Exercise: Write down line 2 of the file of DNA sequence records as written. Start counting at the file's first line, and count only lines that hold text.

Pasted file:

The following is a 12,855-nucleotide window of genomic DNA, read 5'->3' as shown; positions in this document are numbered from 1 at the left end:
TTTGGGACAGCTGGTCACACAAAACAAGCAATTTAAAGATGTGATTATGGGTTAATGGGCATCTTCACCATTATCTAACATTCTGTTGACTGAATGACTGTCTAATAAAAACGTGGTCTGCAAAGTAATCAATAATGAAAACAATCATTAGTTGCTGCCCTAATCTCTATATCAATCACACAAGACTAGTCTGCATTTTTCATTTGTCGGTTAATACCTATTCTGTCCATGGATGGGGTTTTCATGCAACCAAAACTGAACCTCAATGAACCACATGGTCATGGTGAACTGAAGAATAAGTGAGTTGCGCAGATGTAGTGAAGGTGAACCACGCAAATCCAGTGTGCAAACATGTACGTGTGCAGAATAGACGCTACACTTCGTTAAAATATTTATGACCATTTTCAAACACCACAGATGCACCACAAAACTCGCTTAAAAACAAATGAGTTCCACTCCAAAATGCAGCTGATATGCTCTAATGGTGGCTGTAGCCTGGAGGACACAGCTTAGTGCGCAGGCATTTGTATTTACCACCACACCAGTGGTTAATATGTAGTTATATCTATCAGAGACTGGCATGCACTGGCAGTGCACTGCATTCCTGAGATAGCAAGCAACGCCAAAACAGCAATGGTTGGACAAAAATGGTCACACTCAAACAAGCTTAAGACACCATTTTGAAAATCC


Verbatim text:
TTTGGGACAGCTGGTCACACAAAACAAGCAATTTAAAGATGTGATTATGGGTTAATGGGCATCTTCACCATTATCTAACATTCTGTTGACTGAATGACTGTCTAATAAAAACGTGGTCTGCAAAGTAATCAATAATGAAAACAATCATTAGTTGCTGCCCTAATCTCTATATCAATCACACAAGACTAGTCTGCATTTTTCATTTGTCGGTTAATACCTATTCTGTCCATGGATGGGGTTTTCATGCAACCAAAACTGAACCTCAATGAACCACATGGTCATGGTGAACTGAAGAATAAGTGAGTTGCGCAGATGTAGTGAAGGTGAACCACGCAAATCCAGTGTGCAAACATGTACGTGTGCAGAATAGACGCTACACTTCGTTAAAATATTTATGACCATTTTCAAACACCACAGATGCACCACAAAACTCGCTTAAAAACAAATGAGTTCCACTCCAAAATGCAGCTGATATGCTCTAATGGTGGCTGTAGCCTGGAGGACACAGCTTAGTGCGCAGGCATTTGTATTTACCACCACACCAGTGGTTAATATGTAGTTATATCTATCAGAGACTGGCATGCACTGGCAGTGCACTGCATTCCTGAGATAGCAAGCAACGCCAAAACAGCAATGGTTGGACAAAAATGGTCACACTCAAACAAGCTTAAGACACCATTTTGAAAATCC